While looking at places that I’ll love in retirement, I like to reflect on places I already love. I’d like to introduce you to one of my favorite travel destinations and one of the most beautiful places in the world: Iceland!
Here’s a list of my top things to see on Iceland’s Southern Ring Road.
Iceland’s Ring Road, also known as Route 1, circles the entire island of Iceland. The Southern half of Iceland’s Ring Road extends from Reykjavik on Iceland’s Southwest shore to Hofn on the far Southeast coast.
1. Reyjayvik’s Laugavegar and Phallus Museum
Reykjavik is the largest city in Iceland and also the country’s capital city. It’s also a great starting point for all Iceland adventures since it’s the closest big city to the international airport. Laugavegar is the main street in Reykjavik and a place I recommend all tourists visit during their stay in the country’s capital city. We saw Elvis Costello strolling along Laugavegar in a trench coat when we visited. Laugavegar is home to the bars, fashion boutiques, souvenir shops, the most delicious ice cream shop in the city, Eldur & Is, and also home to the Iceland Phallus Museum.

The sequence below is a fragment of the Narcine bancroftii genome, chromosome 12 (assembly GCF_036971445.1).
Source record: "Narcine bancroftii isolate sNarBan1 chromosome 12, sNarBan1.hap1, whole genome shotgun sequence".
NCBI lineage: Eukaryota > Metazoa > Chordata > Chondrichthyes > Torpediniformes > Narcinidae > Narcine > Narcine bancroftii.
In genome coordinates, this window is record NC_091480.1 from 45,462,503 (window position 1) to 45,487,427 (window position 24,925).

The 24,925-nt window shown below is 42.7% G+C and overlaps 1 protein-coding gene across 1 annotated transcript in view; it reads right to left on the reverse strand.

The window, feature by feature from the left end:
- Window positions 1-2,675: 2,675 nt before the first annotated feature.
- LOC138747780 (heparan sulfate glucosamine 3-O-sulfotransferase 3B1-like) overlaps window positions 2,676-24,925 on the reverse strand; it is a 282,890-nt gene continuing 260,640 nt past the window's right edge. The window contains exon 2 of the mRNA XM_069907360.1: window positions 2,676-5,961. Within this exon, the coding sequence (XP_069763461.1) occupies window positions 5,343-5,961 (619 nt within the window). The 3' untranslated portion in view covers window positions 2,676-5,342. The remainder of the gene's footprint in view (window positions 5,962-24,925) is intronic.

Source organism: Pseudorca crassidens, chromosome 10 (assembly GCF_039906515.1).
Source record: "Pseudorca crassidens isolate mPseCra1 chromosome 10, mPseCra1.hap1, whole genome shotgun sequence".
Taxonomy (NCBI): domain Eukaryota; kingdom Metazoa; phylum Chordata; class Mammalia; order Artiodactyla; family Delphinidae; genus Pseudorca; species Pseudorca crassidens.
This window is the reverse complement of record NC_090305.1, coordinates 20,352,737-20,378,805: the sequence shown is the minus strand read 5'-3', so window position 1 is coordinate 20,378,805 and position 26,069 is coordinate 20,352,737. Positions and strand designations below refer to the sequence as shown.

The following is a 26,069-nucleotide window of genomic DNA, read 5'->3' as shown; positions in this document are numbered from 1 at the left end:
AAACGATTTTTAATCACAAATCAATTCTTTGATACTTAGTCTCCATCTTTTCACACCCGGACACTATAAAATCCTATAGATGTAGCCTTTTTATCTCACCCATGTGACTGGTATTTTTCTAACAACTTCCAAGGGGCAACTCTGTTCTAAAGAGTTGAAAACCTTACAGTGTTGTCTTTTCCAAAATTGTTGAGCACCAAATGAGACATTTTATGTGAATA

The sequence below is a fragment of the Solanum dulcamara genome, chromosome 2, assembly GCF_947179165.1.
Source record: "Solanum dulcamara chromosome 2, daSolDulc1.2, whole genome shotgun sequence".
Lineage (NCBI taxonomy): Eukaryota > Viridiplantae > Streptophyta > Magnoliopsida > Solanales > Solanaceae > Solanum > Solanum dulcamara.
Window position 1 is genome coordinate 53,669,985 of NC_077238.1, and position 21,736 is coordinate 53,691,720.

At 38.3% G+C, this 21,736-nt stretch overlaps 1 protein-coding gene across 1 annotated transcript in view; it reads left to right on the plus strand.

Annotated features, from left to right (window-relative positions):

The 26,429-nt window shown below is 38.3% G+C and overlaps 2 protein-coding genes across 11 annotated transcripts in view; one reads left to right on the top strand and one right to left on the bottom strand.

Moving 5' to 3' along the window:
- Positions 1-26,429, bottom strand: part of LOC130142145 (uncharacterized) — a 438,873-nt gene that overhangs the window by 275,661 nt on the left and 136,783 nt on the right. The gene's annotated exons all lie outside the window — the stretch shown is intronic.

The Iceland Phallus Museum is home to phalluses ranging from donated human phalluses to whale phalluses. The photo opportunities were endless. I saw phalluses taller and fatter than me, and it made me glad I wasn’t a sperm whale.
In all of Iceland, during summer, there’s 24 hours of sunlight so the city stays bright and lively all through the night which makes exploring Laugavegar an easy task. Imagine leaving a bar at 2am and still having the sun hanging in the sky. Or taking a midnight walk and shooting photos as if it was broad daylight. It was pretty amazing!
2. The Blue Lagoon
Twenty miles (32 kilometers) south of Reykjavik, the man-made geothermal spa of Blue Lagoon pops out of a lava field. An exit off Ring Road clearly labeled the way. One helpful hint: Exit signs are in Icelandic so look for the exit labeled Blaa Lonio. Blaa Lonio means Blue Lagoon in Icelandic.
Warm, bright blue, mineral-rich waters with healing properties made the Blue Lagoon famous. The water’s minerals and silica mud bottom posses healing properties and work together as an exfoliator and cure for skin ailments. Soft, silica rich white mud lined the bottom of the lagoon. The mud squished between our toes and felt like sand mixed with jelly. We took the white mud and slathered it on our faces to make mud masks, let it sit for a good ten minutes, and washed it off. The mud masks made us feel very clean and pretty, just like after a spa treatment.